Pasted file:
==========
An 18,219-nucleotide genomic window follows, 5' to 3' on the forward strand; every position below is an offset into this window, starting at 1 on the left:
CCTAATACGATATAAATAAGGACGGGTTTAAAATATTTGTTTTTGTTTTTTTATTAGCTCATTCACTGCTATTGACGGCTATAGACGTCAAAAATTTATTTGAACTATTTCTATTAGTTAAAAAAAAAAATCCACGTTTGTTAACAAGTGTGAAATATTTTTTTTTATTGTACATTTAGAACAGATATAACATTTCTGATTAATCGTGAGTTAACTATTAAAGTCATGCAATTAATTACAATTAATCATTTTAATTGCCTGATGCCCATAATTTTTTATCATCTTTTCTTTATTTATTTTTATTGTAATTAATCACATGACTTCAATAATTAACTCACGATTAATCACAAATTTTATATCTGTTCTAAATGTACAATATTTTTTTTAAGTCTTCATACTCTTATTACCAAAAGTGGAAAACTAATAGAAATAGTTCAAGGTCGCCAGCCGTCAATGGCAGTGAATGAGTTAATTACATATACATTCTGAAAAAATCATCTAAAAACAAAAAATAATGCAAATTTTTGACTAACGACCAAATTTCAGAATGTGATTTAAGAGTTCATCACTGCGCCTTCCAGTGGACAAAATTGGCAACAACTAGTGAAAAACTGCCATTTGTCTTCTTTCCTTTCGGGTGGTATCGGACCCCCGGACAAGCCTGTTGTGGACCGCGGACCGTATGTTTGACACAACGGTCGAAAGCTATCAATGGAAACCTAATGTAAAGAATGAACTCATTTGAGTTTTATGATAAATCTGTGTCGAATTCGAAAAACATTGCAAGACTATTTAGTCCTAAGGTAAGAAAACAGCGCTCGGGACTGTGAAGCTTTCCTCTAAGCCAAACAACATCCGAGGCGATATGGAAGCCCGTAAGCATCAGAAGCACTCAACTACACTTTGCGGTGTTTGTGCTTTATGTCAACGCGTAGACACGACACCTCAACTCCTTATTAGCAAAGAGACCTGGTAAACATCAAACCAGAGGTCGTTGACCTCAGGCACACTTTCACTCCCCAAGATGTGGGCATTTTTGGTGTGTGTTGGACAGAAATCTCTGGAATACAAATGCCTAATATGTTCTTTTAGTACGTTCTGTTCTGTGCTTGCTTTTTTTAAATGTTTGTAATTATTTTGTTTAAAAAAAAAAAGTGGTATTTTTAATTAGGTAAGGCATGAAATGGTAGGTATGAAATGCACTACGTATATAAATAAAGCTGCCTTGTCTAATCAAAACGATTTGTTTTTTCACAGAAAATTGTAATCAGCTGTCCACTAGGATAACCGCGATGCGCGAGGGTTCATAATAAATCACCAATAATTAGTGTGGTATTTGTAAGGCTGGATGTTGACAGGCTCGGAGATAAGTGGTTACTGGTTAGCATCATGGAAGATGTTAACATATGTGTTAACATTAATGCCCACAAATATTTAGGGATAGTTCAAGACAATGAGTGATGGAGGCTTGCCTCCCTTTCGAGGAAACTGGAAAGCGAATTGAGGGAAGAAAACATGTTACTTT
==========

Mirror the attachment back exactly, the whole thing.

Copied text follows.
An 18,219-nucleotide genomic window follows, 5' to 3' on the forward strand; every position below is an offset into this window, starting at 1 on the left:
CCTAATACGATATAAATAAGGACGGGTTTAAAATATTTGTTTTTGTTTTTTTATTAGCTCATTCACTGCTATTGACGGCTATAGACGTCAAAAATTTATTTGAACTATTTCTATTAGTTAAAAAAAAAAATCCACGTTTGTTAACAAGTGTGAAATATTTTTTTTTATTGTACATTTAGAACAGATATAACATTTCTGATTAATCGTGAGTTAACTATTAAAGTCATGCAATTAATTACAATTAATCATTTTAATTGCCTGATGCCCATAATTTTTTATCATCTTTTCTTTATTTATTTTTATTGTAATTAATCACATGACTTCAATAATTAACTCACGATTAATCACAAATTTTATATCTGTTCTAAATGTACAATATTTTTTTTAAGTCTTCATACTCTTATTACCAAAAGTGGAAAACTAATAGAAATAGTTCAAGGTCGCCAGCCGTCAATGGCAGTGAATGAGTTAATTACATATACATTCTGAAAAAATCATCTAAAAACAAAAAATAATGCAAATTTTTGACTAACGACCAAATTTCAGAATGTGATTTAAGAGTTCATCACTGCGCCTTCCAGTGGACAAAATTGGCAACAACTAGTGAAAAACTGCCATTTGTCTTCTTTCCTTTCGGGTGGTATCGGACCCCCGGACAAGCCTGTTGTGGACCGCGGACCGTATGTTTGACACAACGGTCGAAAGCTATCAATGGAAACCTAATGTAAAGAATGAACTCATTTGAGTTTTATGATAAATCTGTGTCGAATTCGAAAAACATTGCAAGACTATTTAGTCCTAAGGTAAGAAAACAGCGCTCGGGACTGTGAAGCTTTCCTCTAAGCCAAACAACATCCGAGGCGATATGGAAGCCCGTAAGCATCAGAAGCACTCAACTACACTTTGCGGTGTTTGTGCTTTATGTCAACGCGTAGACACGACACCTCAACTCCTTATTAGCAAAGAGACCTGGTAAACATCAAACCAGAGGTCGTTGACCTCAGGCACACTTTCACTCCCCAAGATGTGGGCATTTTTGGTGTGTGTTGGACAGAAATCTCTGGAATACAAATGCCTAATATGTTCTTTTAGTACGTTCTGTTCTGTGCTTGCTTTTTTTAAATGTTTGTAATTATTTTGTTTAAAAAAAAAAAGTGGTATTTTTAATTAGGTAAGGCATGAAATGGTAGGTATGAAATGCACTACGTATATAAATAAAGCTGCCTTGTCTAATCAAAACGATTTGTTTTTTCACAGAAAATTGTAATCAGCTGTCCACTAGGATAACCGCGATGCGCGAGGGTTCATAATAAATCACCAATAATTAGTGTGGTATTTGTAAGGCTGGATGTTGACAGGCTCGGAGATAAGTGGTTACTGGTTAGCATCATGGAAGATGTTAACATATGTGTTAACATTAATGCCCACAAATATTTAGGGATAGTTCAAGACAATGAGTGATGGAGGCTTGCCTCCCTTTCGAGGAAACTGGAAAGCGAATTGAGGGAAGAAAACATGTTACTTT